You May Like

Photogallery Pistorius Sentenced, Taken to Prison

Pistorius, convicted of culpable homicide in shooting death of girlfriend Reeva Steenkamp, will likely serve about 10 months of five-year sentence, before completing it under house arrest More

UN to Aid Central Africa in Polio Vaccinations

Synchronized vaccinations will be conducted after Cameroon reports a fifth case of the wild polio virus in its territory More

WHO: Ebola Vaccine May Be in Use by Jan.

WHO assistant director Dr. Marie Paule Kieny says clinical trials of Ebola vaccines are underway or planned in Europe, US and Africa More

This forum has been closed.
Comment Sorting
Comments
     
by: JohnWV from: USA
August 13, 2013 7:20 AM
Israel defines itself as a Jewish state and will never accept a nonapartheid democracy with a Jewish minority. Continuing illegal annexations, settlement expansion and ethnic cleansing have also precluded any negotiated two state solution. AIPAC and other treasonous American Israel Firsters have seized control of our government, finances and military-industrial complex. The Jewish state has occupied not just Palestine, but America too. Our democracy, our country, the United States of America , is severely compromised and nearly overthrown, destroyed from within.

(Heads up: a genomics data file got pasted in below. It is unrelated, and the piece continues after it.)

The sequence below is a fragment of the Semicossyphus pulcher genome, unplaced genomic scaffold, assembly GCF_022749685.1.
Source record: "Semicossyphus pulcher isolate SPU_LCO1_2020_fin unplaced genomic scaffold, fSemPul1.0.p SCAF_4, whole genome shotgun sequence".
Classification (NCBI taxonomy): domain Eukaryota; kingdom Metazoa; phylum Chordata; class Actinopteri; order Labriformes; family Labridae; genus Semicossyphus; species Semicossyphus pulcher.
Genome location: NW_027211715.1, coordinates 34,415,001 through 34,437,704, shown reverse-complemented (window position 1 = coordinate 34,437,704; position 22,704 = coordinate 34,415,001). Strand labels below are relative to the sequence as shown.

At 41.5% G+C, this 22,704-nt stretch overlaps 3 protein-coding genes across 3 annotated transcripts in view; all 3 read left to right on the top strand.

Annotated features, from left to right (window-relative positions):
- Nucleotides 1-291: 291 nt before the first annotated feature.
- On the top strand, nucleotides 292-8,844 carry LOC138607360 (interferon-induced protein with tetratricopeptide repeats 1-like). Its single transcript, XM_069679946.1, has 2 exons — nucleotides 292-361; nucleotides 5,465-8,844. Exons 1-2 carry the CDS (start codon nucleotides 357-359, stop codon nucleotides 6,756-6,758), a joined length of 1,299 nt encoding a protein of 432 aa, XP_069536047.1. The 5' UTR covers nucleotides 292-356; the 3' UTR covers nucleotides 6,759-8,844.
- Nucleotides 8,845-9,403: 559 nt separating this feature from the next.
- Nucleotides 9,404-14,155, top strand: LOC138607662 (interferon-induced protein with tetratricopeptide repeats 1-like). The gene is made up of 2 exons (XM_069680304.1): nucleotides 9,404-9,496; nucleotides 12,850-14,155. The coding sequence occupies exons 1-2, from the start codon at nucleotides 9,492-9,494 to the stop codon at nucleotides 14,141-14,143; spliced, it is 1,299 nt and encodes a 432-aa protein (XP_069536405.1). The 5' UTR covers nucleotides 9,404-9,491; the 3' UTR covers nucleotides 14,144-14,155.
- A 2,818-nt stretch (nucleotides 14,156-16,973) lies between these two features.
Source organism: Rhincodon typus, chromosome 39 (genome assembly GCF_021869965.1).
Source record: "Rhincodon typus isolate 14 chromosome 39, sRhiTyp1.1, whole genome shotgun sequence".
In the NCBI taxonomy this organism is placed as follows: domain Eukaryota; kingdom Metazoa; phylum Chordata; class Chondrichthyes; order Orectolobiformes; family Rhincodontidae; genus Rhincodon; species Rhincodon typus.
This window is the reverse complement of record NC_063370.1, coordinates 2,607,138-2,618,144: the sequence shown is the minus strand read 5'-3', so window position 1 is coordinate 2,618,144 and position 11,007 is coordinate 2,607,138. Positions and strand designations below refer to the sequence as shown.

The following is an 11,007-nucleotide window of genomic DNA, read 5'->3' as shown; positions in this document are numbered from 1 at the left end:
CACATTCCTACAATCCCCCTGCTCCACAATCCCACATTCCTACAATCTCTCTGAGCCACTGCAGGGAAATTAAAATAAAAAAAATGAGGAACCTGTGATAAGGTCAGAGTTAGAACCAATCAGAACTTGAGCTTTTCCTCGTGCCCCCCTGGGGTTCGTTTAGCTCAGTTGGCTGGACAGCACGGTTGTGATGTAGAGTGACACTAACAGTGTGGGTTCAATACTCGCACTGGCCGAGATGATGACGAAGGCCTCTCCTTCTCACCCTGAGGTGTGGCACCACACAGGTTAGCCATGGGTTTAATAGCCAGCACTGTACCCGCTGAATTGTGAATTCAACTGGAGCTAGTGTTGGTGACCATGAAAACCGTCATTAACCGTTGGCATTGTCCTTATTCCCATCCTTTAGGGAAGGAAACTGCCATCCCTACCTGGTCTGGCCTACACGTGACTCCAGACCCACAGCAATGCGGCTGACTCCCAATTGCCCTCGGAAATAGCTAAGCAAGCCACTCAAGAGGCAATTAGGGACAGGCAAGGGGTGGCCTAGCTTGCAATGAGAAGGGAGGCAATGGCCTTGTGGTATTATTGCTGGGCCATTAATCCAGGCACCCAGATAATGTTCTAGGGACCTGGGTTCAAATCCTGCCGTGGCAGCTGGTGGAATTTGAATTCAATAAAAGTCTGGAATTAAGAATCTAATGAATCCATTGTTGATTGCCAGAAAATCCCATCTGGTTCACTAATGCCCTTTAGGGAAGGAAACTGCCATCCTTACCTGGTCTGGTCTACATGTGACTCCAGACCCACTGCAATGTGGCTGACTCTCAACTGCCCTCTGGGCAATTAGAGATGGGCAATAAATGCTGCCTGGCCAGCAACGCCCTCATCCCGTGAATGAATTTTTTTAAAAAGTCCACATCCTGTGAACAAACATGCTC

Featured Videos

Your JavaScript is turned off or you have an old version of Adobe's Flash Player. Get the latest Flash player.
After Decades of Pressure, Luxembourg Drops Bank Secrecy Rulesi
X
October 21, 2014 12:20 AM
European Union finance ministers have reached a breakthrough agreement that will make it more difficult for tax cheats to hide their money. The new legislation, which had been blocked for years by countries with a reputation as tax havens, was approved last week after Luxembourg and Austria agreed to lift their vetoes. But as Mil Arcega reports, it doesn’t mean tax cheats have run out of places to keep their money hidden.